Friedlander Lobby: that oft-traversed but seldom-mentioned passageway, the entrance to Rush Rhees Library. Beyond the brief stop of a tour group, or the odd student ducking out of the Welles-Brown Room to receive a phone call, does anyone ever pause to observe the coffered ceiling, the weighty pillars that support it? Indeed, Rush Rhees is a place of refuge from the cold, or a place of stress and anxiety when examinations come calling. But the team at Rare Books, Special Collections, and Preservation strives to make this gateway to the library deserving of much more than just a stumble through.
The display cases of Friedlander Lobby are the most immediately noticeable of the exhibits presented by Rare Books, which include cases in the Great Hall of Rush Rhees and the principal exhibit within the department just adjacent to the Great Hall. Exhibit Manager Travis Johansen is responsible for filling the cases with pieces drawn from vastly different areas of the department’s holdings.
“Sometimes they relate to what we have on view in [Rare Books],” Johansen said. “This depends on much content we have related to the subjects we are curating. More often than not, they are stand-alone exhibits”.
The current display is grouped by the broad theme of “Theater,” but past displays have ranged from HIV and AIDS education to women’s suffrage to the history of optics. These exhibits change at a fairly regular frequency; as Johansen remarked, they often try to offer new displays around the time of Meliora Weekend and Commencement.
Beyond the cases in Friedlander Lobby, students will most likely find themselves passing the displays of the Great Hall. Here, the collections often reflect the character of students at the University; for example, accounts and photographs of international students — particularly touching were the reflections of Zimbabwean students predicting the war that would engulf their homeland in the ‘60s and ‘70s. A grim consideration, but a reflection of the concerns that many students face that may not touch the lives of many in the U.S.
But the greatest exposition of Rare Books is within the department itself. Unfortunately, it is also the least accessible, tucked away in a corner of the second floor of Rush Rhees. Jessica Lacher-Feldman expressed her thoughts on the little knowledge that students have of the space.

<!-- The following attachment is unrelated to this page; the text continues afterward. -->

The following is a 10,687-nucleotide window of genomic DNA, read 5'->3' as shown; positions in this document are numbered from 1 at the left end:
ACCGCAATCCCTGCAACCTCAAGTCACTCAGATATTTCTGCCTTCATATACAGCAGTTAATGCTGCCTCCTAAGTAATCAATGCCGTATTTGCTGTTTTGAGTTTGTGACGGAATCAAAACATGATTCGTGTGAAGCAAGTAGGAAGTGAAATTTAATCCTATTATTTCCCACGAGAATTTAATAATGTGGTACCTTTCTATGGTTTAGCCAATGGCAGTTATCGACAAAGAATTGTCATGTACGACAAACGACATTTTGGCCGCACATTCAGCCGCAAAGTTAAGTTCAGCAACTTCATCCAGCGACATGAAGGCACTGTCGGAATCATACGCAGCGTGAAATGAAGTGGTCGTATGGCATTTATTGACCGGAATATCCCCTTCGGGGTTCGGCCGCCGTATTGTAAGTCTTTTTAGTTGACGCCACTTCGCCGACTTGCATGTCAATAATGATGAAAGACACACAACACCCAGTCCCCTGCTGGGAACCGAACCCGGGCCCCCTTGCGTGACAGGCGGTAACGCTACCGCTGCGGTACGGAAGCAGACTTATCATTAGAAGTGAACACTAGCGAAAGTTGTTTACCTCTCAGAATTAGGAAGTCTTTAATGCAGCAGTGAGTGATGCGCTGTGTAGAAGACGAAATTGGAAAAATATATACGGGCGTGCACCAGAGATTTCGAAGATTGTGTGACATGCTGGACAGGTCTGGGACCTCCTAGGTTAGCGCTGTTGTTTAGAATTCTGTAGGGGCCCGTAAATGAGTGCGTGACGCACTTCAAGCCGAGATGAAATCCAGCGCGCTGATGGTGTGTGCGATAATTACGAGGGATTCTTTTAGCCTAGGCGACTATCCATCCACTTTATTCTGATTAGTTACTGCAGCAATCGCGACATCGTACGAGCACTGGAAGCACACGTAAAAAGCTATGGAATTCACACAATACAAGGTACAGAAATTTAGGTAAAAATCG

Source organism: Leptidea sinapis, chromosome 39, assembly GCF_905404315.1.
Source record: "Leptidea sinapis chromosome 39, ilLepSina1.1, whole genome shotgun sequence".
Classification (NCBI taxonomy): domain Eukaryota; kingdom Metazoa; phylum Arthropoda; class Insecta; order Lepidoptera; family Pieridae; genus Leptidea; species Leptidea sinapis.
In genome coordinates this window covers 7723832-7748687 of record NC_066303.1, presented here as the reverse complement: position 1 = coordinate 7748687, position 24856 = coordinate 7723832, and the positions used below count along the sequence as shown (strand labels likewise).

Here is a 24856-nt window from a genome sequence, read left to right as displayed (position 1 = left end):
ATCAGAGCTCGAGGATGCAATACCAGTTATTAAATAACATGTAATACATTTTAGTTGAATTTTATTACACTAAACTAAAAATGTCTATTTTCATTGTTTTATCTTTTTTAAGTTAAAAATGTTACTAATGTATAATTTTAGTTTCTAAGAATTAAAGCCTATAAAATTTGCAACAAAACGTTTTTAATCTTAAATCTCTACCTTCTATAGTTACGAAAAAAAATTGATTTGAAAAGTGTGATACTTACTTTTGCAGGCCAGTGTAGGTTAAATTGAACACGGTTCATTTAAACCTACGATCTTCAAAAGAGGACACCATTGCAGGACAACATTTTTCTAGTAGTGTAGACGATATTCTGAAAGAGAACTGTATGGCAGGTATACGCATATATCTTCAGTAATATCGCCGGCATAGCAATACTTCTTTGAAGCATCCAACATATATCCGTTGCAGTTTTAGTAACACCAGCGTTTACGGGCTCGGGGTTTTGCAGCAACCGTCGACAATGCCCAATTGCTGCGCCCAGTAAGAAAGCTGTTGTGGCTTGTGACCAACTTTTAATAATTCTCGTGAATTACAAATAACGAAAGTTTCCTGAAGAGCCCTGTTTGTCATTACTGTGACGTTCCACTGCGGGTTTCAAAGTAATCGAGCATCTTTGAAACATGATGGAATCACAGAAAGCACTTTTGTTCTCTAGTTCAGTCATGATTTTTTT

“If a student wants to come through they’re welcome. To me, that’s the most important thing, and I say this when I talk to classes, when I talk to anybody,” Lacher-Feldman said. “You don’t need a reason to come in here. And I think that it can be intimidating to people. ‘It’s special, it’s closed.’”
In fact, Rare Books has particular rules for researching or reading from the materials. Some of these can seem to be obtuse or unnecessary, but Lacher-Feldman assures that the department has to be strict to preserve the quality of the collection.
“The closed nature has very much to do with the fact that the vast majority of our collection is unique, one-of-a-kind,” Lacher-Feldman said.
The rules that the department enforces may be different from the rest of Rush Rhees, or your public library, but are typical in collections of a similar cast.
Lacher-Feldman clarified further: “If you go the University of Wisconsin, or Berkeley, or wherever, they’re going to ask you to do the same. If you come in to do research in the reading room, you can only use a pencil. You can bring your notes in, but we look at them first. You can bring a laptop but not a case. And that’s very, very normal.”
Lacher-Feldman said it may be odd, but it isn’t arbitrary.
“It is a little weird. Because in other places people are eating pizza, it’s a free-for-all. But it’s not just to have reverence for the stuff, we have a real commitment to making sure that stuff is around forever.”
The last word of the department’s name is “preservation” after all.
Currently, the department is exhibiting artifacts from the life of Frederick Douglass. Among these are countless letters, maps, and diaries. Such a connection to Rochester does not always exist in the Rare Books’ pieces, but the University has an extensive collection with which they can commemorate his life — perfectly timing the opening of the showcase with Douglass’ birthday.
In the end though, RBSCP is a place for research, a place for the University community.
As Lacher-Feldman put it, ”This collection is here for students […] our audience is the world.”